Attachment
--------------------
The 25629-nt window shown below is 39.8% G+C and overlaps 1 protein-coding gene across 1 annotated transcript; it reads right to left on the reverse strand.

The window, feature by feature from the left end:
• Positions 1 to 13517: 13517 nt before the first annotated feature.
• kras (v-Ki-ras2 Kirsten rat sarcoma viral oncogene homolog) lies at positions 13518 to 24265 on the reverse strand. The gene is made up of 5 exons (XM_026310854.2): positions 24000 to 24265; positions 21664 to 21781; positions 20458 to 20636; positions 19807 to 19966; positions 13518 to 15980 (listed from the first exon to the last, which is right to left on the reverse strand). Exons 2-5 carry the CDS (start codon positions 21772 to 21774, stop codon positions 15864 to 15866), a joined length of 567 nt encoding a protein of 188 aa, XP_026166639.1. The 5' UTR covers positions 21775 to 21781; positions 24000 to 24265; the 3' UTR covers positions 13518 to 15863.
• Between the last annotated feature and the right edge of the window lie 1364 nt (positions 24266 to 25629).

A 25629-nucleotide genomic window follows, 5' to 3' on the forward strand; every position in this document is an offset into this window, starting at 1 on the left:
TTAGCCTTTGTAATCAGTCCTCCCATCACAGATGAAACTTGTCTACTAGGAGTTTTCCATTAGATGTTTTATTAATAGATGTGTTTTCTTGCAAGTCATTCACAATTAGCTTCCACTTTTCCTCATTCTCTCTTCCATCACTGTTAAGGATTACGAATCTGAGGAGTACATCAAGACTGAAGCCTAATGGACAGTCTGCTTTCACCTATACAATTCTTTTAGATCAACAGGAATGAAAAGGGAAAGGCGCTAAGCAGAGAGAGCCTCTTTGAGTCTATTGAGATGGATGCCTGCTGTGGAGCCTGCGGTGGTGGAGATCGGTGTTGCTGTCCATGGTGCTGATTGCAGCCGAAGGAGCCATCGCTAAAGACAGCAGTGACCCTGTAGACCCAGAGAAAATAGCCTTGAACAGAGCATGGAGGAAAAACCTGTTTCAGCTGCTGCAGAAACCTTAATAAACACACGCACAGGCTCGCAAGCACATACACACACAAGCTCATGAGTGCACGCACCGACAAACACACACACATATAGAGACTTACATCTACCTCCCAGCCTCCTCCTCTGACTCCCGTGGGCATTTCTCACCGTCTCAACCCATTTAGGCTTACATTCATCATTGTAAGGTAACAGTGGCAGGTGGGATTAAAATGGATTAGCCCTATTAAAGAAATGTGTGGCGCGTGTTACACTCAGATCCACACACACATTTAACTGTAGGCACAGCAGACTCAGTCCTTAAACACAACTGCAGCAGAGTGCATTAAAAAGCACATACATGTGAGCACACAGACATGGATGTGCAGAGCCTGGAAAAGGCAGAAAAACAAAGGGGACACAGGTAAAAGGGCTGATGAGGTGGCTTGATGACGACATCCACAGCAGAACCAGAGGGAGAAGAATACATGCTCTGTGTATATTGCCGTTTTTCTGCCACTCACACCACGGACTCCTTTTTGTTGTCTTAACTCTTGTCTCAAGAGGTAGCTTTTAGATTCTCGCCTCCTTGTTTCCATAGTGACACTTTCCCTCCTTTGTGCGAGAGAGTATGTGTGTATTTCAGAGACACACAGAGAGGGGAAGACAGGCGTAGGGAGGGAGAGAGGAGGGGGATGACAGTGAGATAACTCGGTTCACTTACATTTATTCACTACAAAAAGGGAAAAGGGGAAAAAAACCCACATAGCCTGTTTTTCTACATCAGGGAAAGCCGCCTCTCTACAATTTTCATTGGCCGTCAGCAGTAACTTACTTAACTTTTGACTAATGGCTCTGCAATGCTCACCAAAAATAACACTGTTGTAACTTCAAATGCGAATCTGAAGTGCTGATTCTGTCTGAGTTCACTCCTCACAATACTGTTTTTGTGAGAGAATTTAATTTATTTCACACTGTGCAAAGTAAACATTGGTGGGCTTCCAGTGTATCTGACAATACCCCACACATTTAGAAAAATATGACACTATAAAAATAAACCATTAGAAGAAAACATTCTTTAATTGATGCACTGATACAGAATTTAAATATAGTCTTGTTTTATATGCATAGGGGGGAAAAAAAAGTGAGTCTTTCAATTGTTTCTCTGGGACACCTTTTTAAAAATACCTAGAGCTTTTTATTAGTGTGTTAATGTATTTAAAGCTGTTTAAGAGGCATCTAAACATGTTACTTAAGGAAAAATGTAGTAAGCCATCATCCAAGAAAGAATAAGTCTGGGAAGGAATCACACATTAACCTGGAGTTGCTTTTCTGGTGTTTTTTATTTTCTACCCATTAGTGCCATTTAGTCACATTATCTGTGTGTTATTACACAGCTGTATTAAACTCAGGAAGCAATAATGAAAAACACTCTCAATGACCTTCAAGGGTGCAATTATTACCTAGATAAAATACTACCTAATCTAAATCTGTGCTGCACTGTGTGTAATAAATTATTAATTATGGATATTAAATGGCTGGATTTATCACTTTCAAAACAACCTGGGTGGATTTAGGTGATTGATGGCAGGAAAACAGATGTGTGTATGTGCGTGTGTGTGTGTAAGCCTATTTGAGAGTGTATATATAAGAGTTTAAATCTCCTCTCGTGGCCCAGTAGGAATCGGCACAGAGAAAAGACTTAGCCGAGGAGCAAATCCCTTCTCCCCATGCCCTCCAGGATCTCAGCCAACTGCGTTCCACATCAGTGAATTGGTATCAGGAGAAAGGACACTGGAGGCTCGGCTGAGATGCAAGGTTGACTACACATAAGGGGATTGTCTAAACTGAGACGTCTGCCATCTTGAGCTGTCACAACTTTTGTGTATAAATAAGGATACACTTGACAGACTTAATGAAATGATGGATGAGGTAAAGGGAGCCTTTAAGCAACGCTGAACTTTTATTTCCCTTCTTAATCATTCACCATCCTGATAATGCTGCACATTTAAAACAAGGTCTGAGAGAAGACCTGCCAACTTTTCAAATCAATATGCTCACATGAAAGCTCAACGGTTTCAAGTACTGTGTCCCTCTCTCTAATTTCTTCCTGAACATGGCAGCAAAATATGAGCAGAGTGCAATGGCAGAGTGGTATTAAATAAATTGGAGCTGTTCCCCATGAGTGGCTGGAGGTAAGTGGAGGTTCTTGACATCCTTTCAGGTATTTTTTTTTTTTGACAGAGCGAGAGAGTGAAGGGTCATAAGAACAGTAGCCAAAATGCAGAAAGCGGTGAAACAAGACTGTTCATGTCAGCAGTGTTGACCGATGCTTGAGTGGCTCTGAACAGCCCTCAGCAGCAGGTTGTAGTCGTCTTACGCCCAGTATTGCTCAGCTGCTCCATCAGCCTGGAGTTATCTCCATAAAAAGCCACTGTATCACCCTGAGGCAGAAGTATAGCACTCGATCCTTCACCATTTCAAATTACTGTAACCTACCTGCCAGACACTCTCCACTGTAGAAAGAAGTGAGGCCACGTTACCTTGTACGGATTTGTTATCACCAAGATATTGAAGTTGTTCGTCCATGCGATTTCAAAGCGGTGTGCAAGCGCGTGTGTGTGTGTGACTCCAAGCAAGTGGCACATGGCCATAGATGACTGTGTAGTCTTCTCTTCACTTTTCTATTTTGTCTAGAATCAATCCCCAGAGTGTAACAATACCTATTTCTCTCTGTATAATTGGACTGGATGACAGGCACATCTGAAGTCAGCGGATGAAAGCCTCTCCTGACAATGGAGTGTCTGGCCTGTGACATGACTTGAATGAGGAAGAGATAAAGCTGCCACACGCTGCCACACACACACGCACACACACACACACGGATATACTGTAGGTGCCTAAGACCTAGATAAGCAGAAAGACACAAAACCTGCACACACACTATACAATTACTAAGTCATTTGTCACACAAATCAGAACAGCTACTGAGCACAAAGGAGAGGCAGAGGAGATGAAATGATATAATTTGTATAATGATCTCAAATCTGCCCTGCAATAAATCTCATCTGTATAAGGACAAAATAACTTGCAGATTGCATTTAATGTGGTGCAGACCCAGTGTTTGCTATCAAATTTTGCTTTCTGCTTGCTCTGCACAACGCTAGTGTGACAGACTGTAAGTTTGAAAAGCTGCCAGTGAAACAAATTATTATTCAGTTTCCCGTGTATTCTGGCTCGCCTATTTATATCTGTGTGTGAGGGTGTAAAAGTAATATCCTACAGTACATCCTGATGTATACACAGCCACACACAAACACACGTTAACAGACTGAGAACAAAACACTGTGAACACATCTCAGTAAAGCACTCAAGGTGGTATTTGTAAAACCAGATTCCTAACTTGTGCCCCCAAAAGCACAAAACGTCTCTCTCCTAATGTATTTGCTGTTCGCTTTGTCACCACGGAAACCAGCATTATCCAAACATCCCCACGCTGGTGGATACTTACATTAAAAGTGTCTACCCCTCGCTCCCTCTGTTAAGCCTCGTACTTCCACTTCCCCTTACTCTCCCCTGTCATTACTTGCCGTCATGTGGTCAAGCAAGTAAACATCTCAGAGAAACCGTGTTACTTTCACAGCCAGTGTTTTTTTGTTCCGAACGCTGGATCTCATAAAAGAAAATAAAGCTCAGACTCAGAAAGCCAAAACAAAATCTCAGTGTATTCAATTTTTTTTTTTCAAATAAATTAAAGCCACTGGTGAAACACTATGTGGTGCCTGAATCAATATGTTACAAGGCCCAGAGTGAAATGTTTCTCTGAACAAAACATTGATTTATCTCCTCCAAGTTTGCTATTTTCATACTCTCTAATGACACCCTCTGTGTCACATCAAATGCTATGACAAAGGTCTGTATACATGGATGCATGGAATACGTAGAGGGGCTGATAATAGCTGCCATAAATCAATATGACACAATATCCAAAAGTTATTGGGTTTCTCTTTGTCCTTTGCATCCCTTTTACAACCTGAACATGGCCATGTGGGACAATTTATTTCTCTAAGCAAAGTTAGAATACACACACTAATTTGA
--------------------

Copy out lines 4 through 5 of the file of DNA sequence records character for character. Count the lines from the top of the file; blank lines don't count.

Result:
• kras (v-Ki-ras2 Kirsten rat sarcoma viral oncogene homolog) lies at positions 13518 to 24265 on the reverse strand. The gene is made up of 5 exons (XM_026310854.2): positions 24000 to 24265; positions 21664 to 21781; positions 20458 to 20636; positions 19807 to 19966; positions 13518 to 15980 (listed from the first exon to the last, which is right to left on the reverse strand). Exons 2-5 carry the CDS (start codon positions 21772 to 21774, stop codon positions 15864 to 15866), a joined length of 567 nt encoding a protein of 188 aa, XP_026166639.1. The 5' UTR covers positions 21775 to 21781; positions 24000 to 24265; the 3' UTR covers positions 13518 to 15863.
• Between the last annotated feature and the right edge of the window lie 1364 nt (positions 24266 to 25629).